Only now are health systems and practices focusing on securing all information (more…)
Companies and investors are waking up to the potential of technology to assist both older people, wherever they live, and families to keep in touch, live more safely and to compensate for impediments created by physical or cognitive conditions. Ozy, an online news aggregator new to this Editor, notes the $5 trillion annually that boomers and older adults spend in what’s termed the ‘new old-age economy’ (AARP has previously termed it the ‘longevity economy‘) and that there’s money in tech solutions to their problems. Examples: the Lift Labs [TTA 1 Oct 13] stabilizing food utensil that cancels out most active tremors (as in Parkinson’s) while eating; Caremerge which has EHR, care coordination and secure messaging features for the care team in long-term and transitional care, but also connects families with a smartphone app and residents with reminders; GeriJoy [TTA 3 July 14], a tablet that combines an interactive pet avatar/companion with engagement, reminder and education tools for older and cognitively impaired adults.
While we’ve noted many developments along similar lines over the past ten years, interest and financial backing is aligning. (more…)
Telstra Health has won a contract to provide its iScheduler product to the Western Australia Country Health Service’s Statewide Telehealth Service, worth $3.2m over five years, according to an article in Pulse+IT. iScheduler will be used to support the scheduling and management of emergency telehealth services, patient telehealth consultations and education and training for doctors, specialists, nurses and other staff according to the article.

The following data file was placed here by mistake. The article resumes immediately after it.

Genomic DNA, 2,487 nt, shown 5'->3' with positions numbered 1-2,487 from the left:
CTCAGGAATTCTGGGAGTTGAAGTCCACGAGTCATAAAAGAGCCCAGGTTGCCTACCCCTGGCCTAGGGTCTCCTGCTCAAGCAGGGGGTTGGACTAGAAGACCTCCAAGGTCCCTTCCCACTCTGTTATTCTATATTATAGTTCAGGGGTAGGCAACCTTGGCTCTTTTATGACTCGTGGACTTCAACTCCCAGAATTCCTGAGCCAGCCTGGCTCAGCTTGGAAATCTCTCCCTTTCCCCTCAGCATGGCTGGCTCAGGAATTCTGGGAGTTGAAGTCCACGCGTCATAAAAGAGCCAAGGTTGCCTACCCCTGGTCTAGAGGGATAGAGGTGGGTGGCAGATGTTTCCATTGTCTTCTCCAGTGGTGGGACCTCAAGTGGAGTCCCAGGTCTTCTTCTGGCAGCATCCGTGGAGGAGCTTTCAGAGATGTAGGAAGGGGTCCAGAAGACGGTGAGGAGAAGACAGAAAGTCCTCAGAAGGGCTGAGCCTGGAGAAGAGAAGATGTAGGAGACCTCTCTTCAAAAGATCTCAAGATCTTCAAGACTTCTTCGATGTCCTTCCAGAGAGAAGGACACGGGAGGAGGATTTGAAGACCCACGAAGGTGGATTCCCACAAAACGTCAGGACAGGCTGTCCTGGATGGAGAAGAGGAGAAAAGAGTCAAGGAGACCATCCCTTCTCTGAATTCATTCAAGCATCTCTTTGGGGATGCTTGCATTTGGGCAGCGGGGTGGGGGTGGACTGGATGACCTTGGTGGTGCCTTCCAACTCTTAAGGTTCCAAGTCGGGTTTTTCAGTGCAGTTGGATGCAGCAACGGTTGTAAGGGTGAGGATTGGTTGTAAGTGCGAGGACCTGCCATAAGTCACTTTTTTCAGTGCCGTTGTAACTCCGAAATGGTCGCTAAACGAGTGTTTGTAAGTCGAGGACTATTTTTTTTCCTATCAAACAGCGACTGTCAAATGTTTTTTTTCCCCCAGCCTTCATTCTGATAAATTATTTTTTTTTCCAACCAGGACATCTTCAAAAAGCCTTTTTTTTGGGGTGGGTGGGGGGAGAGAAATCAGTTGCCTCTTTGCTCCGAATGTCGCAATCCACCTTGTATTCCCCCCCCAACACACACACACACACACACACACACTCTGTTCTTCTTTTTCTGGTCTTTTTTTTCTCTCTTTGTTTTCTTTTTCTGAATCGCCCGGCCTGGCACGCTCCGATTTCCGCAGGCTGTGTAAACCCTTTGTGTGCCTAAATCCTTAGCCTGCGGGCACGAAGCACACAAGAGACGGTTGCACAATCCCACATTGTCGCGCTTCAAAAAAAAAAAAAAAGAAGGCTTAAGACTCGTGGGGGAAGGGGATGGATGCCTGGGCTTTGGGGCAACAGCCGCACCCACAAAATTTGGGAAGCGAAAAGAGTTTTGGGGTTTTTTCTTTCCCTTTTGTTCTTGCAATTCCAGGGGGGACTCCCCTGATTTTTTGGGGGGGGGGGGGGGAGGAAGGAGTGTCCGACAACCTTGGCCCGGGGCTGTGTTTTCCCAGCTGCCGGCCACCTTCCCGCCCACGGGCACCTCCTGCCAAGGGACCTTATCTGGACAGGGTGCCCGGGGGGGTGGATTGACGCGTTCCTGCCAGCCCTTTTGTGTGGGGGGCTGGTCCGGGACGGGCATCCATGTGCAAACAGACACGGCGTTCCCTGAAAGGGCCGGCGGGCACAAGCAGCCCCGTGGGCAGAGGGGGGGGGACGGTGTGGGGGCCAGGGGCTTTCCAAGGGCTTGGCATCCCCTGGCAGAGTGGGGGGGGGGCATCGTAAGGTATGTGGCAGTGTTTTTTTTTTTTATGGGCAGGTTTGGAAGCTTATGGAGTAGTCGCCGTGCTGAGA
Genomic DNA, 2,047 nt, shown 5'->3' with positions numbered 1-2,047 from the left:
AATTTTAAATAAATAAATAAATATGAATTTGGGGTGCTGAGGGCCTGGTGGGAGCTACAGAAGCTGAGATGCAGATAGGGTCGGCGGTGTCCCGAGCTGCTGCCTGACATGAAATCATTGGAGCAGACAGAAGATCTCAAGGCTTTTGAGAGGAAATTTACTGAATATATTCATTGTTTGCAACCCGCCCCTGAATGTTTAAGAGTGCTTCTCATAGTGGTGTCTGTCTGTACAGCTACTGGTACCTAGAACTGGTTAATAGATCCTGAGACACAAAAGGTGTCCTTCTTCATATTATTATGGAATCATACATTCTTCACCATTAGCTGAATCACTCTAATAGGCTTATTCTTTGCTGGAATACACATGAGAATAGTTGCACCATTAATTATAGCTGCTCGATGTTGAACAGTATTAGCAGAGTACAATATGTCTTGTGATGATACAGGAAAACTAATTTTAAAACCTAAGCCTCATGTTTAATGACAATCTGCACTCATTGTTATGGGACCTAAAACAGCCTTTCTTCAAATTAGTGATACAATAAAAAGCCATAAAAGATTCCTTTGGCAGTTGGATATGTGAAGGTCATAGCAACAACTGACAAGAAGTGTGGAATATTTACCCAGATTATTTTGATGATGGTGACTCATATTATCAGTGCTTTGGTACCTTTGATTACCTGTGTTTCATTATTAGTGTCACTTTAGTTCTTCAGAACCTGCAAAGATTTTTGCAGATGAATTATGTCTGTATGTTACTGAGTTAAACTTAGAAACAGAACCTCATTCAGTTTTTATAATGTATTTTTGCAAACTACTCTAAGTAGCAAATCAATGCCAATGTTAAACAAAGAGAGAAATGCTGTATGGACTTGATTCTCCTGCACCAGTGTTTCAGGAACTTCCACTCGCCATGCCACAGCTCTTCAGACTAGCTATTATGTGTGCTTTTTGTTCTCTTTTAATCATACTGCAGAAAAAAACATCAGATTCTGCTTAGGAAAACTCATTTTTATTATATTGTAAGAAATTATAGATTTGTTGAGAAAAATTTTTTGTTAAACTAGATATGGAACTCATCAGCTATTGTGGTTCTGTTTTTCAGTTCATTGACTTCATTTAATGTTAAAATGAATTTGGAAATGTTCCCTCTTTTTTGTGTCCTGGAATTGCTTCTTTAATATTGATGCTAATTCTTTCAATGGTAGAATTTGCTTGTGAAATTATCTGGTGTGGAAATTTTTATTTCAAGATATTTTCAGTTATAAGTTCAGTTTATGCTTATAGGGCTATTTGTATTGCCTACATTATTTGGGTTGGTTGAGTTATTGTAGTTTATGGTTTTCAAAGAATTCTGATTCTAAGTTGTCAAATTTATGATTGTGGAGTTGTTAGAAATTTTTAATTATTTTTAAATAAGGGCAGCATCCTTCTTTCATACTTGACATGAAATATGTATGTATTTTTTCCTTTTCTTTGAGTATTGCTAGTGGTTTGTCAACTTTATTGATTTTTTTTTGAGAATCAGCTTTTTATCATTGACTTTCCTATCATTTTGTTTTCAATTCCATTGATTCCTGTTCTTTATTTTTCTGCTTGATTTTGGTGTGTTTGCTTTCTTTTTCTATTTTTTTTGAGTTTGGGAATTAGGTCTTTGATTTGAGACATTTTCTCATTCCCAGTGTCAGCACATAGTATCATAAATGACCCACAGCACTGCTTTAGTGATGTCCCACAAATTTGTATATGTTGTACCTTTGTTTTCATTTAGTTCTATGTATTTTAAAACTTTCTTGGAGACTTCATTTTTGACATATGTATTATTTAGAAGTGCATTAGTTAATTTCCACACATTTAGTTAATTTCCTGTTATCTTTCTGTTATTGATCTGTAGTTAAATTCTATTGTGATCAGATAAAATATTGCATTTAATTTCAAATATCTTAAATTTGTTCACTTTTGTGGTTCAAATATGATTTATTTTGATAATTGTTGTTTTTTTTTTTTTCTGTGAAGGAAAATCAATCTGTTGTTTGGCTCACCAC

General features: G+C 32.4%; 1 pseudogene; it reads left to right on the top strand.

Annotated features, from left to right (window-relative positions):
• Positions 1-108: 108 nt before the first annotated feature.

The Western Australia Country Health Service is the largest country health service in Australia and one of the biggest in the world, providing health services to approximately half a million people, over a vast 2.5 million square kilometres area. The range of health services provided cover primary health care, emergency and hospital services, population health, mental health, Indigenous health and aged care.
The Rural Doctors Association of Australia has, in October last year, previously criticised a new telehealth service launched by Telstra that was to connect patients to random GPs via phone and video, saying it could undermine the viability of rural general practice (see Australian Rural Doctor).
Telstra launched its ReadyCare service in October, announcing it would offer patients around the clock advice, diagnosis, referrals and prescriptions from doctors either over the phone or through video link.
The communications giant had claimed the service will deliver better healthcare to rural and remote Australians who live a long way from their doctor.
But the RDAA and the AMA disagreed.
The next DHACA members’ Day will take place on April 27th at the Norcroft Conference Centre at Bradford University (Tumbling Hill St, BD7 1DB) starting at 9.30 am – all members are invited, free, and membership currently remains free, too.
The principal focus of the day will be five projects that members of DHACA special interest groups (“SIGs”) are beginning work on – the intention is to engage all DHACA members in at least one. The five projects are:
- Testbeds for digital health
- Developing mHealth Apps
- Wearables for Self-Care
- Defining the digital platform for citizen engagement with the NHS
- A Programme of Education to promote apps and other digital technology in self care
To start the day, we have invited Beverley Bryant, Director of Strategic Systems and Technology at NHS England, and Bill McCarthy, Deputy Vice-Chancellor (Operations), and Honorary Professor of Health Policy at the University of Bradford, to speak.